• U.S.

Letters, Nov. 2, 1942

13 minute read

Philology Among the Marines


I was very interested in your article in the Oct. 5 issue of TIME on Jap v. Marine struggle for the Solomon Islands. Only one thing puzzled me, and that is when the Japs broke into the clearing shouting “Banzai!” what did they mean ? Three marines were discussing the situation tonight after dinner. One suggested it meant “Screeno!” and another thought it meant “Backgammon!” and the last thought the Jap might possibly have meant “Where’s the head?” Do you think you could settle this dispute ?

H. P. WHEELER Lieutenant, U.S.M.C.R. Marine Corps School Quantico, Va.

— Banzai! Literally means “10,000 years” (ban: 10,000; zai: years). As Japs tell it to the Marines, it means “Long Live the Emperor!” or simply “Hooray!”—ED.

First Negro Namesake


In TIME, Oct. 5, page 25, an article under “Races” states: “First Liberty ship to bear a Negro’s name, she is the first to be christened by a member of the Negro race—Marian Anderson, contralto.”

In this connection we would like to advise that the Liberty vessel, S.S. Jason Lee, launched from the Kaiser Co.’s Oregon Shipbuilding Corp. on June 27, 1942, was christened by Mrs. Walter E. Harris, wife of Walter E. Harris, Negro swing shift porter. . . . HAL BABBITT Publicity Director Oregon Shipbuilding Corp. Portland, Ore.

> TIME gladly restores to Mrs. Harris her rightful honors.—ED.

On the President’s Tour


I have just read your story on the Presidency in your issue of Oct. 12.

If, as you have at times implied, what this country needs is a unified war spirit, why don’t you newspaper men who, like ministers, are always preaching at others—why don’t you set a proper example yourselves?

Every single time your integrity is questioned, you howl as if the sky had been plucked away from the earth. Don’t you see that that makes it look as if the thing were justified? Every single time the President or anyone else points out where you have been off the job, we get jab, jab, jab into our President who, whatever you may say about him, has a big job on his hands and really needs the help of all of us, just as much as the Army, the Navy and the war industries.

Not long ago you blasted Congress loud and long, and we all thought, “There is justice now and then, regardless of the old proverb.” When your turn comes, you howl like kindergarten kids, till the country is persuaded that that is what you are.

Newspapers are not always careful about their unbridled ability to sway opinion, and so sometimes yield to the temptation to shade the truth to their desires, PARTICULARLY AROUND ELECTION TIMES. In such times the public has little redress, but if the abuse goes too far, the liberty of the newspapers will one of these days likewise be curtailed. Democracy acts this way too.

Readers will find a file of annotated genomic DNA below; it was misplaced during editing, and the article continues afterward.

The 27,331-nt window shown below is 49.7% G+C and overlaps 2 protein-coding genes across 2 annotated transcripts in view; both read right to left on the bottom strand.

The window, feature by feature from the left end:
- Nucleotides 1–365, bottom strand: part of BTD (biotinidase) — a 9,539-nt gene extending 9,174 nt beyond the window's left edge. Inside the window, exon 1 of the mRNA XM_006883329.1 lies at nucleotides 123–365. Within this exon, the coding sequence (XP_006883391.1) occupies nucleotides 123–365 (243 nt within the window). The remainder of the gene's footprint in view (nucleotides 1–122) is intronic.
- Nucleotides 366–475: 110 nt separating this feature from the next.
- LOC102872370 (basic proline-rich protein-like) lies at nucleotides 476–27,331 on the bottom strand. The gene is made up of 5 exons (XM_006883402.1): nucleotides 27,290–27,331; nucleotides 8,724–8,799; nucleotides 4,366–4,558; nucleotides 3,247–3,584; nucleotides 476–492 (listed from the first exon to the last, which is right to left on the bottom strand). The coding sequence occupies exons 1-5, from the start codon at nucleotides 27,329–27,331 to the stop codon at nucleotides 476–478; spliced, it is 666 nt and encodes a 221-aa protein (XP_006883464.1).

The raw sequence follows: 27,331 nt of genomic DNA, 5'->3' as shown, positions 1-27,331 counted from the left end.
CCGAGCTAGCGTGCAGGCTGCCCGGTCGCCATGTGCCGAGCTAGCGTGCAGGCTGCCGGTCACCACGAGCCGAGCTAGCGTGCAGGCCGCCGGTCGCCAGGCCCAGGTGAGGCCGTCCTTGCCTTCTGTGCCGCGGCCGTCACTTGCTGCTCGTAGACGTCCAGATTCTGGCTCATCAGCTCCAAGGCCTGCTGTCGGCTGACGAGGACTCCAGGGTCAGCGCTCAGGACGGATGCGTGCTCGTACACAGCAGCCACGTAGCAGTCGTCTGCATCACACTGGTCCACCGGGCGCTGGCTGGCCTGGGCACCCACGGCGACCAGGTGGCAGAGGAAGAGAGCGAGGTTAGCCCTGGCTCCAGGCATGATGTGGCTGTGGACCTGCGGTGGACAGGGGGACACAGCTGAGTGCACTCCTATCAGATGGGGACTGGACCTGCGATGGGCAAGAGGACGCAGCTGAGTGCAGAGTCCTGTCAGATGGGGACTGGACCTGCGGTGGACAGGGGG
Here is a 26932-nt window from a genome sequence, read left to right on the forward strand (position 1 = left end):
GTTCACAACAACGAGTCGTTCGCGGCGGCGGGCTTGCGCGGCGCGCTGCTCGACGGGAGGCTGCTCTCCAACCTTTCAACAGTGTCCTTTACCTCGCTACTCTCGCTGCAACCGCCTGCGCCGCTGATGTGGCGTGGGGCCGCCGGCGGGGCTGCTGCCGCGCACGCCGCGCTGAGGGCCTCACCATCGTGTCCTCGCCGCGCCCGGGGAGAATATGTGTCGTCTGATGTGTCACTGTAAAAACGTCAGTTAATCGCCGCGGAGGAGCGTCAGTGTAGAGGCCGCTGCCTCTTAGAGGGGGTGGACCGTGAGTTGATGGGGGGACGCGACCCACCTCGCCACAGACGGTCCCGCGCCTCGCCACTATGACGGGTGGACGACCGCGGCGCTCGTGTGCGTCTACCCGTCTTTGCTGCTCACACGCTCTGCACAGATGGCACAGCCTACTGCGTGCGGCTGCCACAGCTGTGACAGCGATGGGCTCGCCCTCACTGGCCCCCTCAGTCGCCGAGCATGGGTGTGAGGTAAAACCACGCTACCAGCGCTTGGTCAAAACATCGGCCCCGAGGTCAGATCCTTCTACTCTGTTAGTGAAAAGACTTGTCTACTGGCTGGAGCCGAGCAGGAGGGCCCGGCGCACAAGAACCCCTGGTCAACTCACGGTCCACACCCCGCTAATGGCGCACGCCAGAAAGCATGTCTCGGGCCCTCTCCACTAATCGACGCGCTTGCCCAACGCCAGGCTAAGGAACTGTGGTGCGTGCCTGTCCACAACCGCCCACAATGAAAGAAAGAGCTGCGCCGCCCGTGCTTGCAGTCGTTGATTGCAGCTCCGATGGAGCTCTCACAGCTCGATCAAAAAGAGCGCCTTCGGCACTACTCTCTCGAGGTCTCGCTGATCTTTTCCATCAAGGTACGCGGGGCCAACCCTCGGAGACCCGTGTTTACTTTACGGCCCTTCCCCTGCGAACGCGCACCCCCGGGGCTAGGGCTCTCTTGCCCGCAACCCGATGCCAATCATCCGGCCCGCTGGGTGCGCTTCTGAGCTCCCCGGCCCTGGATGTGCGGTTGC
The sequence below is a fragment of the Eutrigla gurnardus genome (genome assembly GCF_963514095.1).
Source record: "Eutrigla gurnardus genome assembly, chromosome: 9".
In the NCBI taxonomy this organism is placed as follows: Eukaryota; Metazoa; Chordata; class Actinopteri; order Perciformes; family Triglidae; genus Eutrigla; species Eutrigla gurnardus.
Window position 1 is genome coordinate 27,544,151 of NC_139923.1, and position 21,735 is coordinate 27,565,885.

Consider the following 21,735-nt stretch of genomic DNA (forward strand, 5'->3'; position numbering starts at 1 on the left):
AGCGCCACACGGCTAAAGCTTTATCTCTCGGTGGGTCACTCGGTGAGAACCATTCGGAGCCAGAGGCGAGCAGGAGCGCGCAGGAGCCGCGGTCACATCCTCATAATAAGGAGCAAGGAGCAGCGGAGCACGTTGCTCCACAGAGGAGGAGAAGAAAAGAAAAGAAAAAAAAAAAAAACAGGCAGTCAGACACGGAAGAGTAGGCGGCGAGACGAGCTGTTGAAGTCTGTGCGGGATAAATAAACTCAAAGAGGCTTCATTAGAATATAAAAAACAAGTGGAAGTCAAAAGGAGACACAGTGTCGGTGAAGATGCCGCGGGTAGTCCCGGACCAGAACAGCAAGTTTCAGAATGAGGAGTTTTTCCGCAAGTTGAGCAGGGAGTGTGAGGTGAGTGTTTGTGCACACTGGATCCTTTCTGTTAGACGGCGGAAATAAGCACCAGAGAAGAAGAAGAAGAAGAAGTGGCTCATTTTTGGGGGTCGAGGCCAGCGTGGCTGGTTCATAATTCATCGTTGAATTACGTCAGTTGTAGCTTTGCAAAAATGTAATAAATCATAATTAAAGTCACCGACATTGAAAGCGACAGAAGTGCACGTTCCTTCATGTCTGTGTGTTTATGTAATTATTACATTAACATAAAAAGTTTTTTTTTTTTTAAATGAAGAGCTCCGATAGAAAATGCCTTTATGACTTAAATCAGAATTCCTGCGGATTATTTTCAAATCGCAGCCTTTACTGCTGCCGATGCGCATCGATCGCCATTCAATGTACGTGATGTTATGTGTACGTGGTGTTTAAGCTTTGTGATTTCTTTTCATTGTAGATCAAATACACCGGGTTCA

I venture the whole country would like to see a few real men in Congress and in the fourth estate as well who could take it without howling like children, as well as dishing it out. In these days the red herring and such are of more value in the kitchen.



After reading your comments under “The Presidency” . . . following the President’s trip, I am of the opinion that he, at least, has realized a fact well known to many generations of citizens of this country:

The people of the U.S. can take it, but official Washington does not have the guts to dish it out.

ARTHUR C. BROWN Gainesville, Fla.

>TIME is well aware of the considerable public reaction to the general bad press the President received after the conference in which he criticized: 1) the Congress, 2) the Press, 3) his own Administration. But in the light of a fortnight’s calm retrospect, let Reader Parke reread TIME’S story and judge again for himself its fairness.—ED.

The Fold Case


You have written in regard to the recent western trip of President Roosevelt [TIME, Oct. 12]:

“When the train stopped at Billings, a railway clerk saw a Scottie out for an airing on the platform, read its identification tag. It was the President’s Fala. Soon all Montana buzzed with a rumor that Franklin Roosevelt was on his way to a mid-Pacific conference with Joseph Stalin, Generalissimo Chiang Kai-shek and Wendell Willkie.”

The inference is rather plain that the railway clerk immediately broadcast the tidings, which caused the buzz of rumor (which somehow confined itself to the State of Montana; never spilling over any of the State boundary lines).

For your information, the railway clerk not only kept the information about the dog to himself, but wrote the White House, suggesting that in future trips of this kind the name tag be covered to prevent such “buzzing” as mentioned above. . . .

E. G. ALLISON Billings, Mont.